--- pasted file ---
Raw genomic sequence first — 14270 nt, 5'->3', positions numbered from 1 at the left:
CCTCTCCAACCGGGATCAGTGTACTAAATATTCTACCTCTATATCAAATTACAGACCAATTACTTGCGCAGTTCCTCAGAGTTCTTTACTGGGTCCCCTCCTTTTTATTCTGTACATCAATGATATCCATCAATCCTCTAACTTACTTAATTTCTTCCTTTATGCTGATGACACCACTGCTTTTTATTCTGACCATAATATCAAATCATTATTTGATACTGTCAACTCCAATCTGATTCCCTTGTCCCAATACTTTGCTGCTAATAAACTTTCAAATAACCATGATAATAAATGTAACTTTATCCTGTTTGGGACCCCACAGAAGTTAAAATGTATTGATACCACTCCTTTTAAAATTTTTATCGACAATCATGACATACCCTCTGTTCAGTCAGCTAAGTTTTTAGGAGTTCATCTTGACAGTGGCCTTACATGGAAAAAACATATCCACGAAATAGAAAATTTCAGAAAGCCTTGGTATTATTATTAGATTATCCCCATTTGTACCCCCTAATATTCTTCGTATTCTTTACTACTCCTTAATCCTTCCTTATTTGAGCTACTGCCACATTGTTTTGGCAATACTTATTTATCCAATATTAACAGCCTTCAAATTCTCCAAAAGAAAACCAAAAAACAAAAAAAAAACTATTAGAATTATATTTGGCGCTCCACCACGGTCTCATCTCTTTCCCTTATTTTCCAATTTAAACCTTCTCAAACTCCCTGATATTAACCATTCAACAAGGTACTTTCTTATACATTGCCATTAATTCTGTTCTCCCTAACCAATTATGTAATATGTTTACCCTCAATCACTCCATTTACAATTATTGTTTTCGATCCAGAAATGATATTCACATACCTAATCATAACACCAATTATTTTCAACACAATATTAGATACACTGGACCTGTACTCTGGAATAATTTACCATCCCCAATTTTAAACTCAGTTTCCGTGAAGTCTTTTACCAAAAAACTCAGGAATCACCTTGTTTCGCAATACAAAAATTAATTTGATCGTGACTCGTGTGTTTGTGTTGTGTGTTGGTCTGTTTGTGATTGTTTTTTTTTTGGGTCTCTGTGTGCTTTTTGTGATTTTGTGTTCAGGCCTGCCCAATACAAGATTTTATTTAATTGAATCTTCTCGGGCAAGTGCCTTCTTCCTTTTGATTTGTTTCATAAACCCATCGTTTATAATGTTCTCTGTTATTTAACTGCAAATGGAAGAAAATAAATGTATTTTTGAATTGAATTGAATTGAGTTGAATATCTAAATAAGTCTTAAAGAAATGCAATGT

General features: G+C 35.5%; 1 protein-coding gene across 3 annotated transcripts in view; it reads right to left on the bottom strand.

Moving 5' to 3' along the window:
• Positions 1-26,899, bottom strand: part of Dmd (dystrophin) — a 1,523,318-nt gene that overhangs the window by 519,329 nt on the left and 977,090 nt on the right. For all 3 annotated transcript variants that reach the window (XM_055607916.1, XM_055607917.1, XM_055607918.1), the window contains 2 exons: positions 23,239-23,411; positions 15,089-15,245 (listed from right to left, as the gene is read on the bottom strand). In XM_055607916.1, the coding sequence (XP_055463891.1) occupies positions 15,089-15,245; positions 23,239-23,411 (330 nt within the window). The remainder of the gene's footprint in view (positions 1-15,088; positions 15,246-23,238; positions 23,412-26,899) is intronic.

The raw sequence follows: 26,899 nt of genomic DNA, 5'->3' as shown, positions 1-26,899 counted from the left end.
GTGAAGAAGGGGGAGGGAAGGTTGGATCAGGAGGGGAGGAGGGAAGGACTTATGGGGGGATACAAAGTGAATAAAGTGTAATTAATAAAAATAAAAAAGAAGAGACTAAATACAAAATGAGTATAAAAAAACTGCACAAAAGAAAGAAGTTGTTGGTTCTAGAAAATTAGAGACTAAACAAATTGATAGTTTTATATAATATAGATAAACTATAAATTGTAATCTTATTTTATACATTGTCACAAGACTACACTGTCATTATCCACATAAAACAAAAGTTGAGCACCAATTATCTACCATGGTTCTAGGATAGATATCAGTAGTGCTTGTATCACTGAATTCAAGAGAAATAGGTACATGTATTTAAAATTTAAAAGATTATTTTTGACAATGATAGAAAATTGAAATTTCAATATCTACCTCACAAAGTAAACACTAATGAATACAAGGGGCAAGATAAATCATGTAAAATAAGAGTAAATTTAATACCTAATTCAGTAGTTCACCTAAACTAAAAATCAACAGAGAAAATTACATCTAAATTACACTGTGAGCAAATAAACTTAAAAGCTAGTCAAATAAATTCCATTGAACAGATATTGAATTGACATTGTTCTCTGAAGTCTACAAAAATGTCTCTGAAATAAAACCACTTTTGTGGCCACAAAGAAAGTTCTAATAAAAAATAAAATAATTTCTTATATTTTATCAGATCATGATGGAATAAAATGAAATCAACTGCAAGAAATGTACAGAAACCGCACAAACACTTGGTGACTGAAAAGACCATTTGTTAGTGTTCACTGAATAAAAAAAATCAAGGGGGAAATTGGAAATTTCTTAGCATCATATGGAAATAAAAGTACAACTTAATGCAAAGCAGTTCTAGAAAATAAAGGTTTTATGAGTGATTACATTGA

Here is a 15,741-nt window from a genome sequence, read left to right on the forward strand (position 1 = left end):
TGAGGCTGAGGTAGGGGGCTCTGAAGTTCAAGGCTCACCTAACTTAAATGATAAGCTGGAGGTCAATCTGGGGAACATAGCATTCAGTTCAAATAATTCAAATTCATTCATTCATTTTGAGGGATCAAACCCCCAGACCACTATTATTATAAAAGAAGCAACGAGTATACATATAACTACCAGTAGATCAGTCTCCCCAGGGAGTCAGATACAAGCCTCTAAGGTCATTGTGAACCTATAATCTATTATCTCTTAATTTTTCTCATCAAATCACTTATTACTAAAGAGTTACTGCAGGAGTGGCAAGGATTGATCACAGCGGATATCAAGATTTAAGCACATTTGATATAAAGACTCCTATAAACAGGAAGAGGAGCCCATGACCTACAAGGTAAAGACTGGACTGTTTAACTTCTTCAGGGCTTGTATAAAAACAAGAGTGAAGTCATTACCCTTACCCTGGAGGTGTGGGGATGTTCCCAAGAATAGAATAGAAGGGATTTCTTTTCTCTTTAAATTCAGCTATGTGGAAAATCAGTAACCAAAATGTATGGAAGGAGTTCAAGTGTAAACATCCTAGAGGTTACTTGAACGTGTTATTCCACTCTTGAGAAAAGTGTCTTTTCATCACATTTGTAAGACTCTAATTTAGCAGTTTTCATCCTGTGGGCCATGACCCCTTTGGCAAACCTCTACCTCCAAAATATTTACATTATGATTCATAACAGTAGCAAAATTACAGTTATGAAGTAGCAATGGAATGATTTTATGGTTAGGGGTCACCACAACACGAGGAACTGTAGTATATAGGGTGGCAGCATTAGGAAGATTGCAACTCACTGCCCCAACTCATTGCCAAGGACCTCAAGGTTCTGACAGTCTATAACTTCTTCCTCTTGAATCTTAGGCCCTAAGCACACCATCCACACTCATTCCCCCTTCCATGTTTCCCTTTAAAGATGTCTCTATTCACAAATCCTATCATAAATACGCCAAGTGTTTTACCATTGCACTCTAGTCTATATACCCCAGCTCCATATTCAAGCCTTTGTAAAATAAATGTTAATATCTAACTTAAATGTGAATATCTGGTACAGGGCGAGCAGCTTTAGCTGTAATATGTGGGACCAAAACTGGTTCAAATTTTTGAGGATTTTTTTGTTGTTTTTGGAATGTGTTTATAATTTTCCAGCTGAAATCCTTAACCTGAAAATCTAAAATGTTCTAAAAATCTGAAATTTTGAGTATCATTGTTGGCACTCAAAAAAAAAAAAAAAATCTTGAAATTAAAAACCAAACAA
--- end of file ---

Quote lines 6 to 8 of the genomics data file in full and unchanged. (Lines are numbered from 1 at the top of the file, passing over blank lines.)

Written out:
The raw sequence follows: 26,899 nt of genomic DNA, 5'->3' as shown, positions 1-26,899 counted from the left end.
GTGAAGAAGGGGGAGGGAAGGTTGGATCAGGAGGGGAGGAGGGAAGGACTTATGGGGGGATACAAAGTGAATAAAGTGTAATTAATAAAAATAAAAAAGAAGAGACTAAATACAAAATGAGTATAAAAAAACTGCACAAAAGAAAGAAGTTGTTGGTTCTAGAAAATTAGAGACTAAACAAATTGATAGTTTTATATAATATAGATAAACTATAAATTGTAATCTTATTTTATACATTGTCACAAGACTACACTGTCATTATCCACATAAAACAAAAGTTGAGCACCAATTATCTACCATGGTTCTAGGATAGATATCAGTAGTGCTTGTATCACTGAATTCAAGAGAAATAGGTACATGTATTTAAAATTTAAAAGATTATTTTTGACAATGATAGAAAATTGAAATTTCAATATCTACCTCACAAAGTAAACACTAATGAATACAAGGGGCAAGATAAATCATGTAAAATAAGAGTAAATTTAATACCTAATTCAGTAGTTCACCTAAACTAAAAATCAACAGAGAAAATTACATCTAAATTACACTGTGAGCAAATAAACTTAAAAGCTAGTCAAATAAATTCCATTGAACAGATATTGAATTGACATTGTTCTCTGAAGTCTACAAAAATGTCTCTGAAATAAAACCACTTTTGTGGCCACAAAGAAAGTTCTAATAAAAAATAAAATAATTTCTTATATTTTATCAGATCATGATGGAATAAAATGAAATCAACTGCAAGAAATGTACAGAAACCGCACAAACACTTGGTGACTGAAAAGACCATTTGTTAGTGTTCACTGAATAAAAAAAATCAAGGGGGAAATTGGAAATTTCTTAGCATCATATGGAAATAAAAGTACAACTTAATGCAAAGCAGTTCTAGAAAATAAAGGTTTTATGAGTGATTACATTGA

Here is a 15,741-nt window from a genome sequence, read left to right on the forward strand (position 1 = left end):